NHL Line Change?

How are line changes signaled in hockey? How do the players know when to come off the ice and know when and who goes on?

I am knowledgable on hockey (Go PENS) but have never really thought about this. I am assuming they are yelled from the bench.

The player on the ice will usually signal when they are ready for a change by holding up their stick. Plus, lines will usually try to come on and go off as a group, depending on the flow of play. Depending on the game time, score, opponent, and so forth players will have been told to take shorter shifts and they have a pretty good feel for how much time has passed when they are on the ice.

If you only regularly watch a game on tv you will miss most of this. Cameras follow the play and the puck, the signals for a change are usually behind the play.

How about when the coach wants a change? Do they yell out a phrase or something? I’ve seen players skate down the ice, dump the puck and make a sharp turn to the bench, but they seemed to be focused on the punk and did not seem aware that their teammates were leaving the ice. It just seems that there was more to it.

I’ve been to games, just not down on the ice or by the bench.

If you have played or watched hockey, you would know it’s the coach or assistant coaches who control the line changes depending on the team and game strategy at the time. But they don’t signal one, players know when it’s time to change.
There are actually 2 line changes which occur, forwards and defencemen.
For the forwards, at the start of a normal game, you want to roll all four lines. Shifts are divided almost evenly, usually about 30 seconds, so the players will rotate through the lines almost automatically. Playing hard then resting.
If things go well, they will stick with it. If a team gets behind, the coaches might shorten the bench by only rotating 3 lines, double shifting players, etc… but the average shift length is about the same.
Now, the art to the line changes is the matchup, getting the players you want out against certain opposing players, this is why the home team gets the last change. Coaches will usually assign lines and defence pairings to get on the ice whenever opposing line x comes on, or a coach might spontaneously call out which line he wants over the boards at the next opportunity.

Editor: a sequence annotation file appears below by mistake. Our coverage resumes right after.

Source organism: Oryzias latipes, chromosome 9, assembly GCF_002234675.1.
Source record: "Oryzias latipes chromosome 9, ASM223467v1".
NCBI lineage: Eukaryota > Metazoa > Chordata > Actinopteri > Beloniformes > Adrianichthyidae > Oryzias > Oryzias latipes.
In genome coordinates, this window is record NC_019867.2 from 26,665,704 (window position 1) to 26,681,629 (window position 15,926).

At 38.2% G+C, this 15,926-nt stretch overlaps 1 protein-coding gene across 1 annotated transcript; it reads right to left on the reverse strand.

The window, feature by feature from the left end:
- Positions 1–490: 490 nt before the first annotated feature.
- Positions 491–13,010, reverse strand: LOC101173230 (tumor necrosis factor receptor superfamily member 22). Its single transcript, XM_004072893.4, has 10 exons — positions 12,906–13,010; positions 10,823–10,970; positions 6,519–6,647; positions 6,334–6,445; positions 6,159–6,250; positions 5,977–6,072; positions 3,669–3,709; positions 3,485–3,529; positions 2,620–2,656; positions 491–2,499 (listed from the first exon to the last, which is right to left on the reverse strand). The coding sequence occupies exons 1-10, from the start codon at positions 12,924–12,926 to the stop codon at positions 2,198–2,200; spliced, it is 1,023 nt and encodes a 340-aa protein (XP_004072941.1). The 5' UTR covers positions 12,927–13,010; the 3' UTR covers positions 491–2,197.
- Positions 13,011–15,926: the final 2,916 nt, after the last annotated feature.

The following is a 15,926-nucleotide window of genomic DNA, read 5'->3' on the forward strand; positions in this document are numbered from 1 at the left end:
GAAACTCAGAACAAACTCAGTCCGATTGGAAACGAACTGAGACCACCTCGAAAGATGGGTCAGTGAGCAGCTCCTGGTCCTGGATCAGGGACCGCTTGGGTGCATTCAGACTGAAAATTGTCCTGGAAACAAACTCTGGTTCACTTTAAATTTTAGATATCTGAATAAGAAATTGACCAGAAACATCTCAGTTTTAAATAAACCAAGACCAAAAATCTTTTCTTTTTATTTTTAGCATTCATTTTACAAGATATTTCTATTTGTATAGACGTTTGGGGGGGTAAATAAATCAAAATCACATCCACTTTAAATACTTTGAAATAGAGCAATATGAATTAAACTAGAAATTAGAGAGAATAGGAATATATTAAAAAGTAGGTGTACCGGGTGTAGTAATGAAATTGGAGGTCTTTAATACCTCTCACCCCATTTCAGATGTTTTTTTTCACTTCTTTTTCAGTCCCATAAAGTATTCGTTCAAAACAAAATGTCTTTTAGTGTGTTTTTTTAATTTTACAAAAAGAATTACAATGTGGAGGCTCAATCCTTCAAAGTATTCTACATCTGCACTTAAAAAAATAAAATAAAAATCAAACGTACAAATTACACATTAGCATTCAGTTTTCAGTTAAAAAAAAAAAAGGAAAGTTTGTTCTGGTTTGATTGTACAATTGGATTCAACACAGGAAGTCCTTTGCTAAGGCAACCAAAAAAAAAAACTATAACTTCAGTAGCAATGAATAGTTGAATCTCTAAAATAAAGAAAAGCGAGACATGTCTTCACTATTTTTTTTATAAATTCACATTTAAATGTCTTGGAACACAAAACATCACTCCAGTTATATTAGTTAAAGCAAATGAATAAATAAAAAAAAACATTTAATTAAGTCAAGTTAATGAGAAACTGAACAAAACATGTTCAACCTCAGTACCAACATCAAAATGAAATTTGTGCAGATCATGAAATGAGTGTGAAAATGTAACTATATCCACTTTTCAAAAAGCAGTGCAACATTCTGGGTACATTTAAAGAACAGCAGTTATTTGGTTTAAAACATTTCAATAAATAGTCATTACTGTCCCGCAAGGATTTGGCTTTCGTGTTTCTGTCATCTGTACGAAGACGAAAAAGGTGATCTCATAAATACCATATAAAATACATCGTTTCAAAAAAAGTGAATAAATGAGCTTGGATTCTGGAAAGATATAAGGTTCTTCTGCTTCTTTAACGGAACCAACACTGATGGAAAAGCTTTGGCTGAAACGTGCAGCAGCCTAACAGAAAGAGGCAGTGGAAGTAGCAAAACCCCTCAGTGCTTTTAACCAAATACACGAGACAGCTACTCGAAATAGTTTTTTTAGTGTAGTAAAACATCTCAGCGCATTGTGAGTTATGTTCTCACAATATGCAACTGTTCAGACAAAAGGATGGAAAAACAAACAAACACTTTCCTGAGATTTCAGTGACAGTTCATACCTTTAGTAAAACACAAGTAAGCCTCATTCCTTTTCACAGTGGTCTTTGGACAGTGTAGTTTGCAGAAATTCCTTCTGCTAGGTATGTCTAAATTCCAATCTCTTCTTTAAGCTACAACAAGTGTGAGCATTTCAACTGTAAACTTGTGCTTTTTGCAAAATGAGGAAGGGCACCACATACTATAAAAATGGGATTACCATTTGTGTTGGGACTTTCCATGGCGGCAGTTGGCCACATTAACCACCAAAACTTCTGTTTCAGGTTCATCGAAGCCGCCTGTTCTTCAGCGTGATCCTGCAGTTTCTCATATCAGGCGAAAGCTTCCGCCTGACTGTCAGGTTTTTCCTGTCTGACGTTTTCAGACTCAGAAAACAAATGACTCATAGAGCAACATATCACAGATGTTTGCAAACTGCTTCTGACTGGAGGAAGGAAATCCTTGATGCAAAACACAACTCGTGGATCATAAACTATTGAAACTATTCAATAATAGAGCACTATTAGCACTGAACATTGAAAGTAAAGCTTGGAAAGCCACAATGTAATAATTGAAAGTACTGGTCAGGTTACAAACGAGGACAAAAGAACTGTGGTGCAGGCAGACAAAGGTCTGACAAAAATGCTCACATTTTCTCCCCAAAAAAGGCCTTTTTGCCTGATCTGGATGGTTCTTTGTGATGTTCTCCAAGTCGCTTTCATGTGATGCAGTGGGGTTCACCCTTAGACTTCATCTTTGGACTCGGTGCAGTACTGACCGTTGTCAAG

Some players may be injured or tired and might signal to the bench that they need to come off the ice, others may be trapped on a delayed line change.
No one signals a line change but there are cues that cause them such as shift length, whistles, penalties, opposition line changes, etc… The players know them and change accordingly or as the coaching staff instruct them.

Questions welcome!

I don’t understand this part. I’m interpreting it to mean the visiting team has to wait to play until the home team has changed, but that doesn’t make sense.

When play has stopped, both teams get a free line change. The visitor has to put their 5 out on the ice before the home team chooses, letting the home team figure out the best matchups.


The other home ice advantage is that your bench is at your end of the ice for two periods. Players are used to the rink ,ice, boards, can hear the coaches better, etc. A bigger advantage is that lines can change quicker and easier while the puck is relatively close to their end as opposed to having to carry it deep into the other end or dump it down the ice. The new rules do not allow a line change on an icing call so might see one player rush up the ice while his teamates change “on the fly”, then he will change at the first safe opportunity.

So that explains why I don’t hear stuff coming from the bench, there isn’t much to hear.

Besides 3 or 4 times at full speed up and down the ice and you want to change. :slight_smile:

Greg Millen? Is that you?

Both teams get their bench at their end of the ice for first and third periods.

Thank you Obi Wan!
I never said they didn’t, you seem to have misunderstood, but I’ll clarify, the home team gets their own home end for two periods.

I’m not seeing where the advantage to only the home team comes from. Can someone expand on this?

Well, the Zamoni’s entrance to the ice is typically in the away team’s end. Very rarely, the puck will take a crazy bounce off of the entrance, which is almost always bad for the defending team.

But it’s so ridiculously rare I’d hardly count it as part of home-ice advantage.

It is all about the situation on the ice at the time. If there is a delayed penalty on the opposition, a defensive defenceman, would know to head to the bench for a more offensive minded player

Sorry, I forgot that I’m trying to explain to people who don’t play the game.
The advantage is that it is your rink and you play 41 regular season home games at end, plus exhibition, plus practice, plus playoffs, using that bench at that end of your home rink.
Get it now?
btw knowing the boards is definitely a home ice advantage, and is not ridiculous at all, for example, the NY Islanders have several designed plays that utilize the dimensions of their home rink.